Paul Bartolotta's Italian Empire

Chef Paul Bartolotta is a man known around the world as a master Italian culinary genius. Bartolotta is often singled out for his big personality, fresh fish cooked to perfection, and his signature drizzle of olive oil.

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Raised in Milwaukee, where the staple was ham and Velveeta, he packed octopus salad and an eggplant sandwich, which caused a bit of embarrassment in the second grade. "I came flying in the door and took my coat off," he remembers. "And I had that metal lunch pail, and I put it on top of the radiator and ran into class. At about 11 o'clock the whole hallway was sort of smelling funky. In retrospect, it couldn't have made me prouder. But as a kid it was a little shocking."

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There was always "too much food" at the Bartolotta home, and his friends used to take advantage of the endless buffet.

"Every Saturday afternoon was at my house. All the kids in the neighborhood, whatever season it was, whatever sport we'd be playing we'd come to my house and there'd be a spread of food. There was always too much food. It was like a buffet all the time in my house sometimes a little exotic for my friends. I remember the baby sea snails and the periwinkle didn't do so well."

Bartolotta found his way into the restaurant business by first working as a dishwasher at a small pizzeria in Milwaukee. He graduated to prep cook, pizza cook and then line cook. "I loved the environment. I loved the energy. I loved the excitement, the teamwork of it, and I loved the food I was cooking and then I found another job at another restaurant, a little hamburger pub," he said. "And then I saw an ad for an apprenticeship chef and I went to meet this guy and he told me, 'You know, you should pay me to work in my kitchen.' I was like, 'What are you, nuts? Pay you to go work?'"

Intrigued by the offer, Bartolotta offered to work for free. "I got into the kitchen with him, and for some six months I never cooked a dish," he said. "I prepped all the food he made, and I plated it, so I learned the preparation. I watched the execution, and then I tasted it and plated the finished product. And then one night he stepped off the line and lit a cigarette and said, 'You are cooking tonight.' And I said, 'I have never cooked anything,' and he said, 'You know how to cook it' and I said, 'You know, chef, I don't know how to make this,' and he said, 'You know how to make everything.' And all of a sudden we get the first couple tickets, and I said, 'Come on chef, we've got orders,' and he just pours a cup of coffee, lit up another cigarette and goes, 'I am smoking. I'm not coming in the kitchen, and you better start cooking. These people want to eat.'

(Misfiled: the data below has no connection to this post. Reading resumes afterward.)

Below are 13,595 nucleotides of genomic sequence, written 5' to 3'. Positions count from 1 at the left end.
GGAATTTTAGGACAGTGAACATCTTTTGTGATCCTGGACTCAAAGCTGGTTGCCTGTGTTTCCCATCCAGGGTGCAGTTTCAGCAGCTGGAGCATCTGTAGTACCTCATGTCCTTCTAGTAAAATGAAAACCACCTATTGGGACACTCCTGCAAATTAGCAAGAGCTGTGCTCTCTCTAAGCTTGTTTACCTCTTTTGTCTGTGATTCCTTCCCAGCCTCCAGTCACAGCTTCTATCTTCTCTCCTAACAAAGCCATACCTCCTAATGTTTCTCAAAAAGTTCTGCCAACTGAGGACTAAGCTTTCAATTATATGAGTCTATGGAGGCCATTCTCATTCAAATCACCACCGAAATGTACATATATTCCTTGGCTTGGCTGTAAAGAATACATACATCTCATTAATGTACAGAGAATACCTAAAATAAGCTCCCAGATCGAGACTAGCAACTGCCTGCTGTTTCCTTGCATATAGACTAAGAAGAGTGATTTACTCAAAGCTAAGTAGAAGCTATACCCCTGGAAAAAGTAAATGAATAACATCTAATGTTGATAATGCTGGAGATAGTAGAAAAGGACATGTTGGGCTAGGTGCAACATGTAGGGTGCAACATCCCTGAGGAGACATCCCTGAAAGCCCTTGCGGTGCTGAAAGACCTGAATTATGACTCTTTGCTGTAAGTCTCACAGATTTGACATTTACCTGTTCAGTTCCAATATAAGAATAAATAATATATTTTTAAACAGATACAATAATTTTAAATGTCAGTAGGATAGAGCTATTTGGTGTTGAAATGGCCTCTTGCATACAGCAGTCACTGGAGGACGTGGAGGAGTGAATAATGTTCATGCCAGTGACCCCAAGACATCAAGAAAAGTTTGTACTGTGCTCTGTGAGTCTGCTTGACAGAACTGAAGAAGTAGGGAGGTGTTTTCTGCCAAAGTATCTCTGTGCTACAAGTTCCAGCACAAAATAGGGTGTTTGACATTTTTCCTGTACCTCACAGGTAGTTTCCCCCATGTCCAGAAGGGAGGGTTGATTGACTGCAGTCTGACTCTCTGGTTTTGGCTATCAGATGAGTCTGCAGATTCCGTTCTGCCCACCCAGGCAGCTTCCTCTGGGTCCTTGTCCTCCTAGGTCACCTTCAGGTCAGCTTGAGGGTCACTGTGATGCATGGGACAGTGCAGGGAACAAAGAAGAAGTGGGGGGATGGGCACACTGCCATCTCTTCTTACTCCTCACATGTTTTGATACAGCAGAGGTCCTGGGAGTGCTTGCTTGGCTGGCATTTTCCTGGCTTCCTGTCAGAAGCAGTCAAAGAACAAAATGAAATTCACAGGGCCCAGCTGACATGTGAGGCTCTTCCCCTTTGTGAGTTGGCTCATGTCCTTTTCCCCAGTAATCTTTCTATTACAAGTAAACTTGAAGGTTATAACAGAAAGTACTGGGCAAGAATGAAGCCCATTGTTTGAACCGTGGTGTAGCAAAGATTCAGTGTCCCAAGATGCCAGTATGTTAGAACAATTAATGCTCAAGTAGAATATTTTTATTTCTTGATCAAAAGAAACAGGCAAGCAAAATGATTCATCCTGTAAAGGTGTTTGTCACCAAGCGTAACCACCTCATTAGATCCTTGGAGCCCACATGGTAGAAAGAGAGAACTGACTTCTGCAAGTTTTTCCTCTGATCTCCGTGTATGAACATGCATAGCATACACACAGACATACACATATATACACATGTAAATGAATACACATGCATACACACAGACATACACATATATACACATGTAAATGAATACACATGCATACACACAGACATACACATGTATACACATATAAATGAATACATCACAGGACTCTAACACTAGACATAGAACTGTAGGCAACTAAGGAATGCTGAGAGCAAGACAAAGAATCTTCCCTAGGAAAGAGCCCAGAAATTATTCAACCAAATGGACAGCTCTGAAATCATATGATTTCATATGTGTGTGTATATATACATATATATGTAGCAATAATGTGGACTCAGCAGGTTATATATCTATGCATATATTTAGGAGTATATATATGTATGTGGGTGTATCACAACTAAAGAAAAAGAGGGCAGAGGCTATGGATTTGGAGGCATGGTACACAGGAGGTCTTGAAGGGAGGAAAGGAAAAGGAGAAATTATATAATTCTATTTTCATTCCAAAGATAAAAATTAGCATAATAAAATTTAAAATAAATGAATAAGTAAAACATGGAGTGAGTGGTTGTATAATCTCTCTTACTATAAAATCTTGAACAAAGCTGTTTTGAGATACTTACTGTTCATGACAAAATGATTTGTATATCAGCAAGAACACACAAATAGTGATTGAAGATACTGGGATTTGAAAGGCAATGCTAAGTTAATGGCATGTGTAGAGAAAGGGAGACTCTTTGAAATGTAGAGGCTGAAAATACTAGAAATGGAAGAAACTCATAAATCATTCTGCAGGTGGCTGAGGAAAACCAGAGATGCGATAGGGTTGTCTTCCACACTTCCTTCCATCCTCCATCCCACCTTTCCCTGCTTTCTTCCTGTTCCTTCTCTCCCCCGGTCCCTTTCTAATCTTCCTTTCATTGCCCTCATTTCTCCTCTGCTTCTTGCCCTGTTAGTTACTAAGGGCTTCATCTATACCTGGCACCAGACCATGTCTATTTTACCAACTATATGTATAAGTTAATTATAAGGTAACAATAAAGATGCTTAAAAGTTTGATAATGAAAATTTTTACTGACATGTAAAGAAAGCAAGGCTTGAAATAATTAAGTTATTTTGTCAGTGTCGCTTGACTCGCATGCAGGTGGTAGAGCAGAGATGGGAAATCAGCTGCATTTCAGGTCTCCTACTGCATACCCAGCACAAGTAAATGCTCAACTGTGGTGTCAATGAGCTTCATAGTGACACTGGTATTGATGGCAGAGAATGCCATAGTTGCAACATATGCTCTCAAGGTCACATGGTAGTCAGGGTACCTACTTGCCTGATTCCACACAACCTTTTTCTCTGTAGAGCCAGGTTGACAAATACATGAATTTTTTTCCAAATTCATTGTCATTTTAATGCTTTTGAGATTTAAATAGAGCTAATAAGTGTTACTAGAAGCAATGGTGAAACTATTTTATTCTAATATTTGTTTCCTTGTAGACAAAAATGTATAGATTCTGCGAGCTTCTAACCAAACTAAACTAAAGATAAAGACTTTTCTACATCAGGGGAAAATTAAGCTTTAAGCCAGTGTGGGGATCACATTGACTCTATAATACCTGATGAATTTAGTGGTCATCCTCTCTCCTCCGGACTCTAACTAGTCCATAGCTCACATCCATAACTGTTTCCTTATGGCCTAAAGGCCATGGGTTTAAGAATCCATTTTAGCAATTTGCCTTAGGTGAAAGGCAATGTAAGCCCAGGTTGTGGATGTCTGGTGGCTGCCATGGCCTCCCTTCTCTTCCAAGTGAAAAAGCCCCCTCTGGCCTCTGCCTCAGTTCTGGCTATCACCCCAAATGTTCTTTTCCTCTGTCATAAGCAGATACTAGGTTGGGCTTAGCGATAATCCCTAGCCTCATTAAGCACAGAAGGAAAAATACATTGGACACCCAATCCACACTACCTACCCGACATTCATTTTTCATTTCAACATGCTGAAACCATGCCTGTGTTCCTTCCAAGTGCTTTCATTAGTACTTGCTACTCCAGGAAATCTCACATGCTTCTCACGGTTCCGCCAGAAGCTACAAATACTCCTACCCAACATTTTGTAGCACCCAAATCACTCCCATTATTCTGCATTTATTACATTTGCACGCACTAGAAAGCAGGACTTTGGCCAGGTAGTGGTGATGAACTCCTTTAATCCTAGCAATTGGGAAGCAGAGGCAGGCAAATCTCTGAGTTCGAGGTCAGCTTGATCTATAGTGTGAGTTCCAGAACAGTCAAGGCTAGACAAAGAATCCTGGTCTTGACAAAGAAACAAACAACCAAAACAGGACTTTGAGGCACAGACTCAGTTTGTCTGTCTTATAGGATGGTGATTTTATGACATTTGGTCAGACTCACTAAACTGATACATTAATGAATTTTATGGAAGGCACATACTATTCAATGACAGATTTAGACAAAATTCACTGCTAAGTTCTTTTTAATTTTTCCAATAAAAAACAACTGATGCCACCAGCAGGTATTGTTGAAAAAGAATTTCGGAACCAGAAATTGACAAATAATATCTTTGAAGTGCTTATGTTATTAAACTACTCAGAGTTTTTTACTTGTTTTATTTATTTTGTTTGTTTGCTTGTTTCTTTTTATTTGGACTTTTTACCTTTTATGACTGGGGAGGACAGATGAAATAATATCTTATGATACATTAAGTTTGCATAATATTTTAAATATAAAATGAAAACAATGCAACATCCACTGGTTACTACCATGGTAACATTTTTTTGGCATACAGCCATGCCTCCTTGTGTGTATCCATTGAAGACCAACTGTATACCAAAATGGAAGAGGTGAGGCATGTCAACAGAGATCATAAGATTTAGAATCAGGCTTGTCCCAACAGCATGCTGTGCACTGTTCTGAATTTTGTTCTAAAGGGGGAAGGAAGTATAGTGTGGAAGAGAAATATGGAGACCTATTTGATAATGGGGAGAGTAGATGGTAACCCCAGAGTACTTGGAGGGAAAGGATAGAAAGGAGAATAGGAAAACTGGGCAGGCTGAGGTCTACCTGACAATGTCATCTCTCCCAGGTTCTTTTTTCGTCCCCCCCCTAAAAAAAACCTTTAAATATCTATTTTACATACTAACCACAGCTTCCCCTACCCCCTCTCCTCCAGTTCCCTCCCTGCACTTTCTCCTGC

Bartolotta's Sicilian heritage didn't just encourage a love of food, he says it also helped make him into the man he is today: an independent, free spirit who is rarely influenced by others.

"There were some Sicilian traditions that were taught by [my grandfather to my father], that my father then taught to me so there's many things he taught me about human nature and about what to expect and how to not be disappointed in life. How to be self-reliant, and all the things that are important in life, kind of getting to know yourself, and knowing your strengths. And working on your weaknesses," Bartolotta said.

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